How To Quit—Without Quitting

What you need to set up a consulting business after you leave the office

Time to retire, but not quite ready to hang up your spurs? Going into business for yourself as a consultant, using the contacts and skills you gained on the job, lets you slow down your work life to a pace you can control. You can set your own hours, choose your own clients, and pay your own salary.

If you're one of the lucky ones, you can snag a consulting contract with your soon-to-be-former employer. That will at least get you started. In any case, here are some tips for setting up a consulting practice:

START SMALL. It's easy to set up a fully outfitted home office for less than $1,000, and that's what you should do.

Keep your fixed expenses as low as possible, especially if you're counting on the proceeds of your business to fund your retirement, or even part of it. A rule of thumb: It will take a year or two before you turn a profit and three before you'll be making a living.

If you're more comfortable with a formal workplace and having access to a conference room and overhead projectors as well as someone to answer the phones, rent space in a commercial office suite.

KNOW YOUR COMPETITIVE EDGE. After years of corporate downsizing, self-proclaimed consultants are ubiquitous. If your skills are unique or scarce in your market, go after that niche and build from it as you gain expertise.

When John Coppola retired from the Smithsonian Institution in 1995, he planned on being a freelance curator, putting together exhibitions for museums. Comfortable working in Spanish as well as English, the Miami consultant today gets most of his business from museums in Latin America and the Caribbean. And he's not just mounting shows: "I found that what museums really need is strategic planning advice and professional development."

WRITE A BUSINESS PLAN. It can be brief, maybe just two pages. But it will help you define your business, tell you whether there's a potential for profit, and forecast your cash flow -- important for projecting the investment you'll need to get up and running. If you've never written a business plan before, this would be a good time to hire a coach to guide you through it.

Expect to pay around $500 for a couple of formal sessions, but often you can find someone to help you for free, a friend or professional associate who already has an established consulting practice.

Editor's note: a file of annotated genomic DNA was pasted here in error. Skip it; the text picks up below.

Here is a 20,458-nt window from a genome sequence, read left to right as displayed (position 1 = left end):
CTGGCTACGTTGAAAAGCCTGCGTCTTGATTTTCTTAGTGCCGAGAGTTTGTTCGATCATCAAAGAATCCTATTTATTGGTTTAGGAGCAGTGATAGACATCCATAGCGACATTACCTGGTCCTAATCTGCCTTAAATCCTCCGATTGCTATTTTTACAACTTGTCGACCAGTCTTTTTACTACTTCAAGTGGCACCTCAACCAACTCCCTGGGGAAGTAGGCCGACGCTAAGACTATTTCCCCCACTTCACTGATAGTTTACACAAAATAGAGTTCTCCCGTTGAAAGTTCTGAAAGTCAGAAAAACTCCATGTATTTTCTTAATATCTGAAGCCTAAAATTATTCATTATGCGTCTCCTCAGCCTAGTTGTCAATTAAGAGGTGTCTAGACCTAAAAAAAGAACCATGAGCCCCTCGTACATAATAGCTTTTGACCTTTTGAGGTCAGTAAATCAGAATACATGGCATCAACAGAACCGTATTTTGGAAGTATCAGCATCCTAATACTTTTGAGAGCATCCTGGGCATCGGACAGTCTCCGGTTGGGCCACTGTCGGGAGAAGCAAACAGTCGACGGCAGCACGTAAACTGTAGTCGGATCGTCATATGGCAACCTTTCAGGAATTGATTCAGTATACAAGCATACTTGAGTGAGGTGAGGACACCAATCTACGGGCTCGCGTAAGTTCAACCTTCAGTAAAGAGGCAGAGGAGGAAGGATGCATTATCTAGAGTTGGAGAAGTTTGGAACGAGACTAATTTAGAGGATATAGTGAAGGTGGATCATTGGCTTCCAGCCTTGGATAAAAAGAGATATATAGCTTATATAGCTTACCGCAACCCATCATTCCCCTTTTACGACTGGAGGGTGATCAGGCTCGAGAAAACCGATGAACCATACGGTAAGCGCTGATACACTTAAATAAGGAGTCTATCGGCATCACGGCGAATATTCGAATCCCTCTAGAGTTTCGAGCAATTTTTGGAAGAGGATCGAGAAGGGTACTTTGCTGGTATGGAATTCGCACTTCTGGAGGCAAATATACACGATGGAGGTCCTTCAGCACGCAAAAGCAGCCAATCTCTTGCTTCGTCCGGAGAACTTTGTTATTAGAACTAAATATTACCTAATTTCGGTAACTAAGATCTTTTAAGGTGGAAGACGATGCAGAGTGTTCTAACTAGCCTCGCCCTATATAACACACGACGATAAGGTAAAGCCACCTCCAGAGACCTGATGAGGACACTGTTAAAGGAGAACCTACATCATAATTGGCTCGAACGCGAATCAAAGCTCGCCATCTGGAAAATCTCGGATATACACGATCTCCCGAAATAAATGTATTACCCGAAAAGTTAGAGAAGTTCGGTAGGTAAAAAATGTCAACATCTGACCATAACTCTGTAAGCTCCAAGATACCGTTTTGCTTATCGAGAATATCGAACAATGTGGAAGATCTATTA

CHARGE ENOUGH. You're going to incur out-of-pocket expenses working for a client that you don't have as an employee. For one thing, your Social Security and Medicare taxes will double. You also have to buy your own health and disability insurance, and there's no such thing as a paid holiday or vacation. A common guideline is to bill your clients 2 1/2 to 3 times what they'd have to pay an employee to do the same job.

JOIN A PROFESSIONAL ASSOCIATION.In fact, join several. Besides keeping up your ties with trade groups affiliated with your specialty, which you need to stay current, you should become active in local consultant associations. Every major city has several. "Networking and referrals are absolutely essential in this business," says Mike Grimshaw, a 61-year-old management consultant in Rancho Palos Verdes, Calif., who spent 30 years as a sales executive for high-tech companies such as IBM (IBM ), Cisco, (CSCO ) and Nortel (NT ) before retiring six years ago. "It's the best way of seeing how other people are doing the same thing, right or wrong."

One association, the Institute of Management Consultants (imcusa.org), is the only group that certifies such consultants; that certification can differentiate you from your rivals. The associations can also put you in touch with service providers, such as accountants and attorneys, that you need to help run your business.

MARKET YOURSELF. While you're at it, join an organization that will teach you how to speak on your feet more effectively, such as Toastmasters International. It's an essential skill. Referrals from clients and associates, and companies that ask you to bid for their business, provide a more reliable income stream than cold-calling prospects does, and seminars, speaking engagements, and mentions in newspapers and magazines are what bring in that kind of business.

"Selling yourself is not like selling some widget," says Tom Northup, 65, who had retired after 30 years in manufacturing. It took just a year for him to figure out that retirement wasn't for him, and he became a consultant in Newport Beach, Calif. "Most people are going to have to learn new skills and techniques, or they aren't going to be successful."

Besides joining Toastmasters, Northup hired a consultant to build his Web site. He engaged a coach to help him develop a stump speech that he can deliver on a moment's notice. He writes articles for a newsletter that goes to clients and prospects, but they're edited by a consultant "to make them really sing," he says.

When you're ready to start your consulting business, plenty of resources can help. For a general look at what it takes, pick up Getting Started in Consulting by Alan Weiss. For the nuts and bolts, you can't beat Working for Yourself: Law & Taxes for Contractors, Freelancers & Consultants, by Stephen Fishman.

Whatever you do, don't look like you're retired. "If you sit down with clients looking tanned and relaxed, it can work against you," says Bob Clyatt, author of Work Less, Live More: The New Way to Retire Early. "You don't want to make this look like a hobby, or like you're just puttering around." Even if that's what you're really doing.

By Larry Armstrong

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